If you are instrument rated, staying current is critical to your flight safety. Without maintaining this important requirement, you are a VFR-only pilot! In addition to legal currency you should also consider competency and comfort in the clouds. Statistically, rusty instrument pilots do not make out much better than VFR pilots when the stumble unprepared into the clouds.
The FAA recently clarified their interpretations of the six-month proficiency rule for instrument pilots. You’ll find the basic rules under FAR 61.57(c), “Instrument Experience.”
To stay current for IFR, either take an instrument proficiency check with an instructor or perform holding, course intercepting and tracking and at least six instrument approaches every six months. For the approaches, you must:
- Be in IMC or under the hood.
- Be established on each of the initial, intermediate and final portions of the approach and descend to the MDA or DA. If available, you may use radar vectors to final.
- The missed approach does not have to be flown.
- If in IMC and you enter VMC after the final approach fix and before MDA or DA, the approach still counts. If under the hood, you must stay under the hood until reaching the MDA or DH.
- If under the hood and required to deviate for safety after the final approach fix (such as to avoid conflicting traffic), the approach still counts.
- A safety pilot qualified in the aircraft and with a current medical is required for hood work. The safety pilot name must be logged.
*And here is an IFR extra tidbit for you true IFR geeks. A question which has been debated in FBO lounges for years…”what constitutes an official ‘loggable’ approach for IFR currency purposes?” (This was asked by Donna Wilt in the comments and I thought it was worth adding here) The FAA finally came out with official guidance in September of this year. If you are in simulated or actual conditions it is necessary to fly the entire approach from the IAP (or as vectored) and pass the FAF inbound before becoming visual. So long as you fly initial, intermediate and final legs this approach is valid for currency. Of course flying it lower is valuable if you have a safety pilot (and make sure you record their name in your logbook).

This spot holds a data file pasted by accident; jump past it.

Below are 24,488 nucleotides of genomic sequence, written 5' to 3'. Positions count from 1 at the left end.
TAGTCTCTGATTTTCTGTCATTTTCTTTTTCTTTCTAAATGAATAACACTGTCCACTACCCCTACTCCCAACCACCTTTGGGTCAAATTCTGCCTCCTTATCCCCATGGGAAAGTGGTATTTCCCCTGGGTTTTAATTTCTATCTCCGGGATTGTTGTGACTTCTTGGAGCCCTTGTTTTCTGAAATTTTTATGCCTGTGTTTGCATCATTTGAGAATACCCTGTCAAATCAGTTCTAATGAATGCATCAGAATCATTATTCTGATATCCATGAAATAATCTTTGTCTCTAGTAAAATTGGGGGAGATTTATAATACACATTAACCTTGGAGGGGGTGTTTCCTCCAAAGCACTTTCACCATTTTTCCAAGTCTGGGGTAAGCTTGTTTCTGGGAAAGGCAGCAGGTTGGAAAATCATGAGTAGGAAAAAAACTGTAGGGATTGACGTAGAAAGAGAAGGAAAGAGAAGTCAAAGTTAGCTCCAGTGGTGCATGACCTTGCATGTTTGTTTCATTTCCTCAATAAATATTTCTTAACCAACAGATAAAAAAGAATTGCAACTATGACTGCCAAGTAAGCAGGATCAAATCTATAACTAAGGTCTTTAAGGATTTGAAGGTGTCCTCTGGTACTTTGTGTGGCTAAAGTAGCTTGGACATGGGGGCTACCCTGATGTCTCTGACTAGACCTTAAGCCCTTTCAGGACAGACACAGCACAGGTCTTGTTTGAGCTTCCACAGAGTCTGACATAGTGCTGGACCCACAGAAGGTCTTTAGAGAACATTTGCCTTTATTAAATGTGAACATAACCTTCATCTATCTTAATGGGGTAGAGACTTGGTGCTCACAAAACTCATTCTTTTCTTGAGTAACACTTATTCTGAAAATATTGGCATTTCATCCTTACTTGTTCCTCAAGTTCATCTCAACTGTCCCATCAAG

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4 thoughts on “IFR Currency Clarified”
You might also consider adding the recent Chief Counsel interpretation that flying the approaches with autopilot also counts for currency – there is no regulatory requirement that any of the maneuvers and tasks for IFR currency be hand flown. I will leave it to individual pilots to determine whether this is in the best interests of proficiency.
Interesting point…I had not heard that but it is consistent with PTS. Here one of the approaches “must” be flown with autopilot if installed, operational and capable. This requirement stymies some “old school” CFIs who deny all technology to the student. There was also a big dust up in IFR Mag on CFII requirements when flying your currency on a simulator…wild world of currency. Thanks for the comment Eric!
This is great information. I will pass it on to my students and colleagues. Do you have the reference for this clarification as to what counts as an approach?
Wow, I knew I had seen it but finally found the “official guidance” from FAA on what counts as an approach for currency: http://www.faa.gov/other_visit/aviation_industry/airline_operators/airline_safety/info/all_infos/media/2015/InFO15012.pdf
“The FAA does not require the ceiling to be at MDA or DA/DH during a flight in IMC. When an aircraft is flying an IAP in IMC, two outcomes are possible:
1.The aircraft will transition from IMC to visual meteorological conditions that allow a landing in
accordance with § 91.175; or
2.The aircraft will remain in IMC and execute a missed approach at the missed approach point
(MAP) or DA/DH. In either case, a pilot may log the IAP. ” About as clear as it has always been!